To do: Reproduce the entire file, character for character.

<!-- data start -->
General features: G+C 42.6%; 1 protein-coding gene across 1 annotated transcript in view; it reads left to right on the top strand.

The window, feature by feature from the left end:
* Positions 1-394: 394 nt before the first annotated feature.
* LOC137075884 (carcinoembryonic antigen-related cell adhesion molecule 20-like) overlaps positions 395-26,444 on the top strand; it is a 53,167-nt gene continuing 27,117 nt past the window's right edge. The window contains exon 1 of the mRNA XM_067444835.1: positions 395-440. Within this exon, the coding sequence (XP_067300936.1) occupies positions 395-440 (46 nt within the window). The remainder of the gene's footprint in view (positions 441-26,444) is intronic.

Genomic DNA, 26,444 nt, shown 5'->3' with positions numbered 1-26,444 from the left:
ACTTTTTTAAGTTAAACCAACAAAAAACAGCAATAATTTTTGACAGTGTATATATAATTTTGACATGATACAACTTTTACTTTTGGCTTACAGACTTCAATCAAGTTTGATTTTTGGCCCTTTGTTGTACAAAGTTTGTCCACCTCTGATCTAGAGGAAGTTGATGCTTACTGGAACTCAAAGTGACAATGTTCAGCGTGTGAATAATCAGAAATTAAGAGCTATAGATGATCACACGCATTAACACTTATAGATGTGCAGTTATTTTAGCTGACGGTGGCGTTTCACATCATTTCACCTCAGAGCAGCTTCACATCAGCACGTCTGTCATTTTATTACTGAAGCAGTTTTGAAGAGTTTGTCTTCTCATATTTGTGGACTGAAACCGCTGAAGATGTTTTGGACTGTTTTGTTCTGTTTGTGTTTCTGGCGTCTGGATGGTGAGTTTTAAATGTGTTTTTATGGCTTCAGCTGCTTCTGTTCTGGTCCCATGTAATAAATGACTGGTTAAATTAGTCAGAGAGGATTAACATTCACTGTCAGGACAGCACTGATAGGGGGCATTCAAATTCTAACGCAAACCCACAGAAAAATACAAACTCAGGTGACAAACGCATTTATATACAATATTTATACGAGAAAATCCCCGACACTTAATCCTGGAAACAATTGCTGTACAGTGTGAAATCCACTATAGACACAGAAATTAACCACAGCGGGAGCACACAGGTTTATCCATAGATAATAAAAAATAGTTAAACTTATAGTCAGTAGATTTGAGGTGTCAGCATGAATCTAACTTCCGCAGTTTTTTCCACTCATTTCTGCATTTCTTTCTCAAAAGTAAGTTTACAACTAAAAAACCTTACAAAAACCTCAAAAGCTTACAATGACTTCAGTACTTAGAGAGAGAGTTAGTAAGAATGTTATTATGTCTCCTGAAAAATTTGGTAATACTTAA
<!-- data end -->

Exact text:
General features: G+C 42.6%; 1 protein-coding gene across 1 annotated transcript in view; it reads left to right on the top strand.

The window, feature by feature from the left end:
* Positions 1-394: 394 nt before the first annotated feature.
* LOC137075884 (carcinoembryonic antigen-related cell adhesion molecule 20-like) overlaps positions 395-26,444 on the top strand; it is a 53,167-nt gene continuing 27,117 nt past the window's right edge. The window contains exon 1 of the mRNA XM_067444835.1: positions 395-440. Within this exon, the coding sequence (XP_067300936.1) occupies positions 395-440 (46 nt within the window). The remainder of the gene's footprint in view (positions 441-26,444) is intronic.

Genomic DNA, 26,444 nt, shown 5'->3' with positions numbered 1-26,444 from the left:
ACTTTTTTAAGTTAAACCAACAAAAAACAGCAATAATTTTTGACAGTGTATATATAATTTTGACATGATACAACTTTTACTTTTGGCTTACAGACTTCAATCAAGTTTGATTTTTGGCCCTTTGTTGTACAAAGTTTGTCCACCTCTGATCTAGAGGAAGTTGATGCTTACTGGAACTCAAAGTGACAATGTTCAGCGTGTGAATAATCAGAAATTAAGAGCTATAGATGATCACACGCATTAACACTTATAGATGTGCAGTTATTTTAGCTGACGGTGGCGTTTCACATCATTTCACCTCAGAGCAGCTTCACATCAGCACGTCTGTCATTTTATTACTGAAGCAGTTTTGAAGAGTTTGTCTTCTCATATTTGTGGACTGAAACCGCTGAAGATGTTTTGGACTGTTTTGTTCTGTTTGTGTTTCTGGCGTCTGGATGGTGAGTTTTAAATGTGTTTTTATGGCTTCAGCTGCTTCTGTTCTGGTCCCATGTAATAAATGACTGGTTAAATTAGTCAGAGAGGATTAACATTCACTGTCAGGACAGCACTGATAGGGGGCATTCAAATTCTAACGCAAACCCACAGAAAAATACAAACTCAGGTGACAAACGCATTTATATACAATATTTATACGAGAAAATCCCCGACACTTAATCCTGGAAACAATTGCTGTACAGTGTGAAATCCACTATAGACACAGAAATTAACCACAGCGGGAGCACACAGGTTTATCCATAGATAATAAAAAATAGTTAAACTTATAGTCAGTAGATTTGAGGTGTCAGCATGAATCTAACTTCCGCAGTTTTTTCCACTCATTTCTGCATTTCTTTCTCAAAAGTAAGTTTACAACTAAAAAACCTTACAAAAACCTCAAAAGCTTACAATGACTTCAGTACTTAGAGAGAGAGTTAGTAAGAATGTTATTATGTCTCCTGAAAAATTTGGTAATACTTAA